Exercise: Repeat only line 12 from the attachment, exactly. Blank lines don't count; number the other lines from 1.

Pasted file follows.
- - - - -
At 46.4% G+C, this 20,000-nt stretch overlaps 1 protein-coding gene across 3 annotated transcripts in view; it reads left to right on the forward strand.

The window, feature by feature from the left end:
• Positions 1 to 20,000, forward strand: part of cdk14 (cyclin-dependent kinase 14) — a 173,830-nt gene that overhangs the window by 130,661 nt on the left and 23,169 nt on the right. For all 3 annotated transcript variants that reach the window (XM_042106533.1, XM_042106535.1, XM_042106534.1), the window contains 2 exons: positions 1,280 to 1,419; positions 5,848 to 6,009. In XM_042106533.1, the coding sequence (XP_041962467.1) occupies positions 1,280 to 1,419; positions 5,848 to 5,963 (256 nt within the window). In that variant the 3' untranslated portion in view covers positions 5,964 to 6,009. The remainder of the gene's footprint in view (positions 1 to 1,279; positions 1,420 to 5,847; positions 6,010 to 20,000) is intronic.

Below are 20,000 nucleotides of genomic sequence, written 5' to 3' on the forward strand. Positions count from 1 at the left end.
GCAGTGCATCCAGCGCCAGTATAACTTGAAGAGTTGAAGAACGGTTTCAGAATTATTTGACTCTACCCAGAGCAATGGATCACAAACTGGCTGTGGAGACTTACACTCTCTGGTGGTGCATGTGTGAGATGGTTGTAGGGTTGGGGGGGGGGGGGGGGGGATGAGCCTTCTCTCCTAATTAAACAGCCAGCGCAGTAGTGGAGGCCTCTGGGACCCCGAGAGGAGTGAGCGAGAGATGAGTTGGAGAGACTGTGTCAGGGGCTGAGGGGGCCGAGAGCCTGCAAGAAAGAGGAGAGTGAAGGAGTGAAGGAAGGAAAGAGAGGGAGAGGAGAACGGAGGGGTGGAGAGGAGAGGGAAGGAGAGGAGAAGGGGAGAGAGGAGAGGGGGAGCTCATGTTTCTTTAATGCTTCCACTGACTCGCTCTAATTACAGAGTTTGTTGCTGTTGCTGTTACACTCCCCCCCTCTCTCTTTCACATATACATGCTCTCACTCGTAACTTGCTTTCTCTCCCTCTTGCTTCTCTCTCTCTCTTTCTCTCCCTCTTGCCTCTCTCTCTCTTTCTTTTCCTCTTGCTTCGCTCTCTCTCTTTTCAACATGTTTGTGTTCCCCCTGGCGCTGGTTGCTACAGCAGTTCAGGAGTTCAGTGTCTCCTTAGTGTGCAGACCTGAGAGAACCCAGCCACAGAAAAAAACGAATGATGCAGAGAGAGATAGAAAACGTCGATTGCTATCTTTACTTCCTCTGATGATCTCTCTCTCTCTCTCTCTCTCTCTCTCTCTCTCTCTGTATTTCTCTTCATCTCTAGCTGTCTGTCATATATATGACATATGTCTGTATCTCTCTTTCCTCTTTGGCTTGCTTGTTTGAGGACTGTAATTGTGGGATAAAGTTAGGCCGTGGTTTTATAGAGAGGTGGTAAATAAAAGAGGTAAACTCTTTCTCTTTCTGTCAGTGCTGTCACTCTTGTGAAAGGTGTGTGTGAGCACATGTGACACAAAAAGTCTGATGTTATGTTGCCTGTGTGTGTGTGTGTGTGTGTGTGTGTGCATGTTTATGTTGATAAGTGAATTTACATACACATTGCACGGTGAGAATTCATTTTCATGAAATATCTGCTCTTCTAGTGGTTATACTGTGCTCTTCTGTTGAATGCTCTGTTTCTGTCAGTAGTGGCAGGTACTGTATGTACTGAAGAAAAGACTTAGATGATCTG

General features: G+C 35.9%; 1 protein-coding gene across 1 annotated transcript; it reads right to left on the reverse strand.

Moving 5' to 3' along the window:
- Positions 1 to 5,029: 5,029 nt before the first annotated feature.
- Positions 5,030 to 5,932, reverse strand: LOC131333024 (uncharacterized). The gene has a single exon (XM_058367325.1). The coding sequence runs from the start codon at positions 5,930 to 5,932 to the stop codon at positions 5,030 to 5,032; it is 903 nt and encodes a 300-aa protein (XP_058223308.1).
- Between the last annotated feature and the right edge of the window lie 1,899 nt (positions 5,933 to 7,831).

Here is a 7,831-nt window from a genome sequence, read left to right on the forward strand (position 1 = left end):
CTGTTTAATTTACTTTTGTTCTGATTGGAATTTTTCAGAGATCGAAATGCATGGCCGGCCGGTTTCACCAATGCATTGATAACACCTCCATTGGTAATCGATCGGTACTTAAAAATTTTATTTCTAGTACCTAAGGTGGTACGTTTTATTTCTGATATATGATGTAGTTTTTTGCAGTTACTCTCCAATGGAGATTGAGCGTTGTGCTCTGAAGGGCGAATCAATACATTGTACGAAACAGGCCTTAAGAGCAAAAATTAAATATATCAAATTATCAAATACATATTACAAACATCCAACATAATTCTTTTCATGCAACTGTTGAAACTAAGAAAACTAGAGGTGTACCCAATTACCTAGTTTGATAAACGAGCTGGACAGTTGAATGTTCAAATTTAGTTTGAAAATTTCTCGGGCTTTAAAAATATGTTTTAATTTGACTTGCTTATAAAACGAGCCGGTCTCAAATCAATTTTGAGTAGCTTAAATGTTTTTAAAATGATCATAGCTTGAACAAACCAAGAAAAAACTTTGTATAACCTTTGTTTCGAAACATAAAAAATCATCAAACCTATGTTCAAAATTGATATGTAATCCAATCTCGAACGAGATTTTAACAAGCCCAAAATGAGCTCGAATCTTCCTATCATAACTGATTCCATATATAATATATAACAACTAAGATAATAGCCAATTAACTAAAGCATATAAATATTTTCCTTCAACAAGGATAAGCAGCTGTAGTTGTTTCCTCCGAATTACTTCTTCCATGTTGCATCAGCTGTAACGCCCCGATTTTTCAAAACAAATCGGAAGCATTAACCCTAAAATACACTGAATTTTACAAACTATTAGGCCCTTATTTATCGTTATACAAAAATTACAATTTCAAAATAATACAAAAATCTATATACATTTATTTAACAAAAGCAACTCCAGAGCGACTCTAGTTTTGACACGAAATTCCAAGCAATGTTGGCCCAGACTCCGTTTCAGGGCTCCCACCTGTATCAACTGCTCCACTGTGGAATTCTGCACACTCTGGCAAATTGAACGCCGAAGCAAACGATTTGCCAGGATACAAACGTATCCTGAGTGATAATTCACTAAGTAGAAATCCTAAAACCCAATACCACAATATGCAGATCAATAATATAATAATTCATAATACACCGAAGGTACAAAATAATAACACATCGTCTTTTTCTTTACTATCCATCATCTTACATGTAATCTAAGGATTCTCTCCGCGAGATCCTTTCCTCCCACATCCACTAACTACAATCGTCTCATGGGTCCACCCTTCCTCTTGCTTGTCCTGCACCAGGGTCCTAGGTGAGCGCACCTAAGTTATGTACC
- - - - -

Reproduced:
CTGTTTAATTTACTTTTGTTCTGATTGGAATTTTTCAGAGATCGAAATGCATGGCCGGCCGGTTTCACCAATGCATTGATAACACCTCCATTGGTAATCGATCGGTACTTAAAAATTTTATTTCTAGTACCTAAGGTGGTACGTTTTATTTCTGATATATGATGTAGTTTTTTGCAGTTACTCTCCAATGGAGATTGAGCGTTGTGCTCTGAAGGGCGAATCAATACATTGTACGAAACAGGCCTTAAGAGCAAAAATTAAATATATCAAATTATCAAATACATATTACAAACATCCAACATAATTCTTTTCATGCAACTGTTGAAACTAAGAAAACTAGAGGTGTACCCAATTACCTAGTTTGATAAACGAGCTGGACAGTTGAATGTTCAAATTTAGTTTGAAAATTTCTCGGGCTTTAAAAATATGTTTTAATTTGACTTGCTTATAAAACGAGCCGGTCTCAAATCAATTTTGAGTAGCTTAAATGTTTTTAAAATGATCATAGCTTGAACAAACCAAGAAAAAACTTTGTATAACCTTTGTTTCGAAACATAAAAAATCATCAAACCTATGTTCAAAATTGATATGTAATCCAATCTCGAACGAGATTTTAACAAGCCCAAAATGAGCTCGAATCTTCCTATCATAACTGATTCCATATATAATATATAACAACTAAGATAATAGCCAATTAACTAAAGCATATAAATATTTTCCTTCAACAAGGATAAGCAGCTGTAGTTGTTTCCTCCGAATTACTTCTTCCATGTTGCATCAGCTGTAACGCCCCGATTTTTCAAAACAAATCGGAAGCATTAACCCTAAAATACACTGAATTTTACAAACTATTAGGCCCTTATTTATCGTTATACAAAAATTACAATTTCAAAATAATACAAAAATCTATATACATTTATTTAACAAAAGCAACTCCAGAGCGACTCTAGTTTTGACACGAAATTCCAAGCAATGTTGGCCCAGACTCCGTTTCAGGGCTCCCACCTGTATCAACTGCTCCACTGTGGAATTCTGCACACTCTGGCAAATTGAACGCCGAAGCAAACGATTTGCCAGGATACAAACGTATCCTGAGTGATAATTCACTAAGTAGAAATCCTAAAACCCAATACCACAATATGCAGATCAATAATATAATAATTCATAATACACCGAAGGTACAAAATAATAACACATCGTCTTTTTCTTTACTATCCATCATCTTACATGTAATCTAAGGATTCTCTCCGCGAGATCCTTTCCTCCCACATCCACTAACTACAATCGTCTCATGGGTCCACCCTTCCTCTTGCTTGTCCTGCACCAGGGTCCTAGGTGAGCGCACCTAAGTTATGTACC